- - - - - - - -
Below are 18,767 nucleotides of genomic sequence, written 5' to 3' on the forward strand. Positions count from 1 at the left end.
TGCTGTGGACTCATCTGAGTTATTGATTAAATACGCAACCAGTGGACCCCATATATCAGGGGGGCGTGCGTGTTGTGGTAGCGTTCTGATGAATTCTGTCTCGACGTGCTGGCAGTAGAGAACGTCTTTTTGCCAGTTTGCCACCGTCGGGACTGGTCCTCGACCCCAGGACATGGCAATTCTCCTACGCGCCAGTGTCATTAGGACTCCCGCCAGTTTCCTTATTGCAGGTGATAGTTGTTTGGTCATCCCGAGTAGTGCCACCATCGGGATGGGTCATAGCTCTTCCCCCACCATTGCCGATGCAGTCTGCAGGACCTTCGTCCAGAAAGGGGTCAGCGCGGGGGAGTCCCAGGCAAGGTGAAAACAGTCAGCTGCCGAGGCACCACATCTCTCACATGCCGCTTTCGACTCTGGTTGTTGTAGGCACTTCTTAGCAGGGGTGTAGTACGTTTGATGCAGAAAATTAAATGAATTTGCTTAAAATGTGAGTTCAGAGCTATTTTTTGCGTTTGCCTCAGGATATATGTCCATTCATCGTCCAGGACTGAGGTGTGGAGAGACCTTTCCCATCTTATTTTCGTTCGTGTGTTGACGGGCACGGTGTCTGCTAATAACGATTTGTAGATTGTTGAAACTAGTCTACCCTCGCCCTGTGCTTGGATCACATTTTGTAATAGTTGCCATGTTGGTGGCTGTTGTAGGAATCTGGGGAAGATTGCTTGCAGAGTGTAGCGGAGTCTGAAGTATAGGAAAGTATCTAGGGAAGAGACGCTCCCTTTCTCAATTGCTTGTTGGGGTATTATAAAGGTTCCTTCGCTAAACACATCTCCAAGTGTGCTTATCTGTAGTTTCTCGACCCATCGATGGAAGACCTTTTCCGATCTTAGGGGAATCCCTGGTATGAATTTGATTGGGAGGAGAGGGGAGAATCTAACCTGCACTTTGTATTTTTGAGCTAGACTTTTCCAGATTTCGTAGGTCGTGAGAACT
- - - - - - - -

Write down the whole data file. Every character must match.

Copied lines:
Below are 18,767 nucleotides of genomic sequence, written 5' to 3' on the forward strand. Positions count from 1 at the left end.
TGCTGTGGACTCATCTGAGTTATTGATTAAATACGCAACCAGTGGACCCCATATATCAGGGGGGCGTGCGTGTTGTGGTAGCGTTCTGATGAATTCTGTCTCGACGTGCTGGCAGTAGAGAACGTCTTTTTGCCAGTTTGCCACCGTCGGGACTGGTCCTCGACCCCAGGACATGGCAATTCTCCTACGCGCCAGTGTCATTAGGACTCCCGCCAGTTTCCTTATTGCAGGTGATAGTTGTTTGGTCATCCCGAGTAGTGCCACCATCGGGATGGGTCATAGCTCTTCCCCCACCATTGCCGATGCAGTCTGCAGGACCTTCGTCCAGAAAGGGGTCAGCGCGGGGGAGTCCCAGGCAAGGTGAAAACAGTCAGCTGCCGAGGCACCACATCTCTCACATGCCGCTTTCGACTCTGGTTGTTGTAGGCACTTCTTAGCAGGGGTGTAGTACGTTTGATGCAGAAAATTAAATGAATTTGCTTAAAATGTGAGTTCAGAGCTATTTTTTGCGTTTGCCTCAGGATATATGTCCATTCATCGTCCAGGACTGAGGTGTGGAGAGACCTTTCCCATCTTATTTTCGTTCGTGTGTTGACGGGCACGGTGTCTGCTAATAACGATTTGTAGATTGTTGAAACTAGTCTACCCTCGCCCTGTGCTTGGATCACATTTTGTAATAGTTGCCATGTTGGTGGCTGTTGTAGGAATCTGGGGAAGATTGCTTGCAGAGTGTAGCGGAGTCTGAAGTATAGGAAAGTATCTAGGGAAGAGACGCTCCCTTTCTCAATTGCTTGTTGGGGTATTATAAAGGTTCCTTCGCTAAACACATCTCCAAGTGTGCTTATCTGTAGTTTCTCGACCCATCGATGGAAGACCTTTTCCGATCTTAGGGGAATCCCTGGTATGAATTTGATTGGGAGGAGAGGGGAGAATCTAACCTGCACTTTGTATTTTTGAGCTAGACTTTTCCAGATTTCGTAGGTCGTGAGAACT